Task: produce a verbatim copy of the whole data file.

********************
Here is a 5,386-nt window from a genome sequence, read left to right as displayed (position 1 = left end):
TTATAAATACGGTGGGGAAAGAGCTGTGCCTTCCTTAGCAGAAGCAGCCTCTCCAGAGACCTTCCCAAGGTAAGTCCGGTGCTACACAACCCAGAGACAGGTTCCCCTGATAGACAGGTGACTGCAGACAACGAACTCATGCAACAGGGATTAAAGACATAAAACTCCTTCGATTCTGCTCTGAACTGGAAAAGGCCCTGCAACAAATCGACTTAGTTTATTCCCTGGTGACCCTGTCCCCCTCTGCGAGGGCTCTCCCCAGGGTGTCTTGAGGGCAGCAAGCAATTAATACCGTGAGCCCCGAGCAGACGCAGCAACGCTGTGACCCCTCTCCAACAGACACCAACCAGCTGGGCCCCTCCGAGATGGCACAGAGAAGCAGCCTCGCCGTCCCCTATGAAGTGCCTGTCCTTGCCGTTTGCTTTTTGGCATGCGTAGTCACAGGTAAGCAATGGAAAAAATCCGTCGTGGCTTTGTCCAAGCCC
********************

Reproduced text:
Here is a 5,386-nt window from a genome sequence, read left to right as displayed (position 1 = left end):
TTATAAATACGGTGGGGAAAGAGCTGTGCCTTCCTTAGCAGAAGCAGCCTCTCCAGAGACCTTCCCAAGGTAAGTCCGGTGCTACACAACCCAGAGACAGGTTCCCCTGATAGACAGGTGACTGCAGACAACGAACTCATGCAACAGGGATTAAAGACATAAAACTCCTTCGATTCTGCTCTGAACTGGAAAAGGCCCTGCAACAAATCGACTTAGTTTATTCCCTGGTGACCCTGTCCCCCTCTGCGAGGGCTCTCCCCAGGGTGTCTTGAGGGCAGCAAGCAATTAATACCGTGAGCCCCGAGCAGACGCAGCAACGCTGTGACCCCTCTCCAACAGACACCAACCAGCTGGGCCCCTCCGAGATGGCACAGAGAAGCAGCCTCGCCGTCCCCTATGAAGTGCCTGTCCTTGCCGTTTGCTTTTTGGCATGCGTAGTCACAGGTAAGCAATGGAAAAAATCCGTCGTGGCTTTGTCCAAGCCC